HarperDB vs. InfluxDB

HarperDB Delivers Superior Write & Read Performance
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HarperDB's benchmark against InfluxDB reveals that HarperDB is up to 6.8 times faster on writes, uses half the system resources at scale, and outperforms InfluxDB in concurrent operations.


We built HarperDB out of frustration with the existing landscape of database products. As a result, with the release of HarperDB 2.0, we wanted to see how we stacked up against the most popular time series database in the world, InfluxDB. Turns out, we’re faster across the board, but for concurrent reads it’s just silly.

We asked an external technology team, Mycos Technologies, to create a simple benchmark for HarperDB compared against a modern, analytical, highly-available database, InfluxDB. We believe HarperDB is easier to use and provides more flexibility than InfluxDB. In this benchmark, we intend to prove that HarperDB holds up performance-wise as well.


- HarperDB is up to 6.8 times faster than InfluxDB on writes.
- InfluxDB struggled significantly with concurrent read benchmarking.
- HarperDB uses half the system resources of InfluxDB at scale.
- HarperDB scales out-of-the-box for concurrent operations, InfluxDB crashed.


This benchmark evaluates data writes, data reads, and a combination of reads and writes on HarperDB and InfluxDB. Tests were executed on both databases using their default configurations. Benchmarks were executed based on recommended benchmarking best practices for both databases. The benchmark tests were executed using Apache JMeter for 10 minutes, with a 10-second ramp-up, and with a simulated user count of 1, 10, and 50. Database requests were executed via HTTP API endpoints for both HarperDB and InfluxDB.

The following tests were executed on both databases:

/ Write data with 1 user
/ Read data with 1 user
/ Read/write data with 1 user
/ Write data with 10 users
/ Read data with 10 users
/ Read/write data with 10 users
/ Write data with 50 users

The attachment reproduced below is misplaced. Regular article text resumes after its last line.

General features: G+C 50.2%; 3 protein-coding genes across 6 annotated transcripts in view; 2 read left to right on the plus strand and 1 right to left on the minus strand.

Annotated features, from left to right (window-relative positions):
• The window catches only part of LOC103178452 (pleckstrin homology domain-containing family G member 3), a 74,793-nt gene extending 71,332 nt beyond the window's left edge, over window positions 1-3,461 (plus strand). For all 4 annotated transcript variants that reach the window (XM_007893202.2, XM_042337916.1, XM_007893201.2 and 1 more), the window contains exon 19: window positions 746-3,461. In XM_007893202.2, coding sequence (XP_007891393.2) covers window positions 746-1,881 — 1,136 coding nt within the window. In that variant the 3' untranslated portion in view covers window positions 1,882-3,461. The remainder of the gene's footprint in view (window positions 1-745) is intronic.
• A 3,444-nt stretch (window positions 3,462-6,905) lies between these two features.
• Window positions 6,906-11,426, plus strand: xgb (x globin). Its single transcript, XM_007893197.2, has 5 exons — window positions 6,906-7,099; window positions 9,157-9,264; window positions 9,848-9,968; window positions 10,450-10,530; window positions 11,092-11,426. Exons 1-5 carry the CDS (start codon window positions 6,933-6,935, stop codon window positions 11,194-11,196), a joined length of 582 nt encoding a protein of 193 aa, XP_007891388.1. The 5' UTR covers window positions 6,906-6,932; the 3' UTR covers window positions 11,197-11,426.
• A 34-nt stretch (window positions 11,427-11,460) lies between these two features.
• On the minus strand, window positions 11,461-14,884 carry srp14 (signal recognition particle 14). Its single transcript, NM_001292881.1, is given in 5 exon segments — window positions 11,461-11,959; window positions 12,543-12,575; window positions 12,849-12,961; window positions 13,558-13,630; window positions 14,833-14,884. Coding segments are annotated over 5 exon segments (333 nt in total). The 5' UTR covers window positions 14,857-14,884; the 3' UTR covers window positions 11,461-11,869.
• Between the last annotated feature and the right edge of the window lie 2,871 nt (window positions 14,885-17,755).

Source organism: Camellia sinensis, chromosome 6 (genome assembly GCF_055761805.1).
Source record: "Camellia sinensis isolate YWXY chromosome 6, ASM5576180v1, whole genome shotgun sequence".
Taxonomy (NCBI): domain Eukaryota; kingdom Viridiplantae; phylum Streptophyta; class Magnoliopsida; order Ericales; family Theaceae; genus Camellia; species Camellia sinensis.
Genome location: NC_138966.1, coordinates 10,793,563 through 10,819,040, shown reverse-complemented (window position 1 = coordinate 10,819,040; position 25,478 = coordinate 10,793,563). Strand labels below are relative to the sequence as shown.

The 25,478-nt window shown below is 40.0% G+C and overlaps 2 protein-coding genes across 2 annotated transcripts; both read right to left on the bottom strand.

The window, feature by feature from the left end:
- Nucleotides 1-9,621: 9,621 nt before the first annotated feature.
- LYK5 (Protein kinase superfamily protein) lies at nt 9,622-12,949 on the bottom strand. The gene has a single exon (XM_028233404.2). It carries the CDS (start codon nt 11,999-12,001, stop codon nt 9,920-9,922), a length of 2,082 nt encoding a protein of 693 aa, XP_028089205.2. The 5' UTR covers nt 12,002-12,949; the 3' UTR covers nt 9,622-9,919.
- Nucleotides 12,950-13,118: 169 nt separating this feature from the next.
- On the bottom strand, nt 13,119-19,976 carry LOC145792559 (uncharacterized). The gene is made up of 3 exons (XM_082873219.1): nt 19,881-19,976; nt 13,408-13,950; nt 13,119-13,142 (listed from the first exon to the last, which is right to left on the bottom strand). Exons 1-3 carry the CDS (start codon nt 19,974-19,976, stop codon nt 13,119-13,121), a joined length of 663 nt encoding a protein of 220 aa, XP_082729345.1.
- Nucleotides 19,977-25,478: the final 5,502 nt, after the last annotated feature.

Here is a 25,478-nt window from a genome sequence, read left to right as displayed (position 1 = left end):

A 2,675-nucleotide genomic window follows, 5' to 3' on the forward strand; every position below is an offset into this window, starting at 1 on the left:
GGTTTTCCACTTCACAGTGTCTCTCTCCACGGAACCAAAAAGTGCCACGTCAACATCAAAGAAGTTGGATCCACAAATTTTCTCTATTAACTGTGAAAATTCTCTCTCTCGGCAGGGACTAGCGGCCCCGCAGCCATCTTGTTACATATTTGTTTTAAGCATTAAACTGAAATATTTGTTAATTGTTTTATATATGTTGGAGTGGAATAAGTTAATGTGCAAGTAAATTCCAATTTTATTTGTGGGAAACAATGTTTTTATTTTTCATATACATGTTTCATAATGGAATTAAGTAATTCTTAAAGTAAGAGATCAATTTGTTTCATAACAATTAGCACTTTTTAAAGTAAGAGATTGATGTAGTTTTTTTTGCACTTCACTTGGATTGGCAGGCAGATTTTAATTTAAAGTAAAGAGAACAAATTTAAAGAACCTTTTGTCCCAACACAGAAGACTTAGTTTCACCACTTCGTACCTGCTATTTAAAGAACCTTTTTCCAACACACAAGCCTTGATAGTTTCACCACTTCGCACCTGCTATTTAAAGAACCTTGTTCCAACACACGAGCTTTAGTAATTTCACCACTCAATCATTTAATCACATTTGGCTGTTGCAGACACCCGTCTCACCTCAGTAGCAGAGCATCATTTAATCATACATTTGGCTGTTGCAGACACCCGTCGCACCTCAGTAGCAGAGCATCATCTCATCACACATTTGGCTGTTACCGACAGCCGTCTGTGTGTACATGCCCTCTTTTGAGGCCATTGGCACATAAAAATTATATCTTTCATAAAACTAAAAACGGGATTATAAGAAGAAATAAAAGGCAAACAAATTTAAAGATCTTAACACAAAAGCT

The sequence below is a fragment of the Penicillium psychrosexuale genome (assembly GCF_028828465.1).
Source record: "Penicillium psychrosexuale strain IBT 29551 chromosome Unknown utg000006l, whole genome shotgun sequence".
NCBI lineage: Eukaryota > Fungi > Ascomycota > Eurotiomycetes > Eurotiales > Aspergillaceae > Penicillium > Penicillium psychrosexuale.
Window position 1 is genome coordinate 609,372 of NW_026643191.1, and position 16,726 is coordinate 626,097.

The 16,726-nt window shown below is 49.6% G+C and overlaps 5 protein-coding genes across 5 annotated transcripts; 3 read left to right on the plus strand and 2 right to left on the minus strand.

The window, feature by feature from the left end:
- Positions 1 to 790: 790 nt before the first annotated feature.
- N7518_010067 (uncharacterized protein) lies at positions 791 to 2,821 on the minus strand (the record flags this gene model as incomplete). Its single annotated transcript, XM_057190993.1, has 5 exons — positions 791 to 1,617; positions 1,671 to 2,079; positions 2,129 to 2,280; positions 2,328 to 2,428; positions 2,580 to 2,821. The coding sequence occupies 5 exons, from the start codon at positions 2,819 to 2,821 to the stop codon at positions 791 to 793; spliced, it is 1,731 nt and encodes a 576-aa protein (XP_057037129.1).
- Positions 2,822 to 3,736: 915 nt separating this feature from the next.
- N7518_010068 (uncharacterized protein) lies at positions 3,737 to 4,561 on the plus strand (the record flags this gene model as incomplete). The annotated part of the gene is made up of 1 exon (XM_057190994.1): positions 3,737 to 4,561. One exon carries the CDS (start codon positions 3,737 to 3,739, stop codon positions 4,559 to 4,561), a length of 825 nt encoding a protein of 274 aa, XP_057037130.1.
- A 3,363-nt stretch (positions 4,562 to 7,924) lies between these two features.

/ Read data with 50 users
/ Read/write data with 50 users

Each test was run two times and using the following order of operations:

1. Create schema/table for HarperDB or database/measurement for InfluxDB

2. Loop test action for 10 minutes. Test actions:
a. Write a single, randomly generated record to the database
b. Read a single, randomly selected record from the database
c. Write a single, randomly generated record to the database, then read a single randomly generated record form the database

3. Clean environment

Data Format

In all tests, object data was generated with the following 7 attributes:

Read tests requested a single record from a query request filtering on a random id value

The read and write test sequentially writes data and then reads data per looped iteration.

Test Results

This benchmark shows that HarperDB is faster than InfluxDB in every benchmark test. The only case where the two databases performed comparably was large scale concurrent data writes, which is what time series databases are designed for. In the concurrent data read cases InfluxDB is crippled. Moving from 1 to 10 concurrent users querying InfluxDB resulted in a 5x reduction in samples returned within the test period, consequently moving from 10 to 50 users crashed InfluxDB on the server. Write and read data tests on InfluxDB for 10 and 50 users resulted in error response rates of 3.4% and 8.0% respectively.


Time series databases are designed for high throughput ingestion, InfluxDB proved to be effective at that with relative performance improving as concurrent writers increased. Where they fall flat is concurrent data reads, that is evident in the test results with read performance.

Our goal in developing HarperDB was to build a product that would empower developers through ease of use while remaining highly scalable across all use cases, while not settling just read or just write performance. The benchmark results have demonstrably shown that HarperDB is effective for both reads and writes. HarperDB is built to be simple to install and use, without requiring costly product experts for tuning. We feel that this test conclusively demonstrates that at scale with numerous clients, HarperDB is more performant and can be scaled out cost-effectively.

Questions, comments, or feedback? Email us at

Curious if HarperDB is more performant than other tools you're using? Use code HARPERRUNSFAST when signing up for HarperDB Cloud and receive $300 in credits towards our paid tiers

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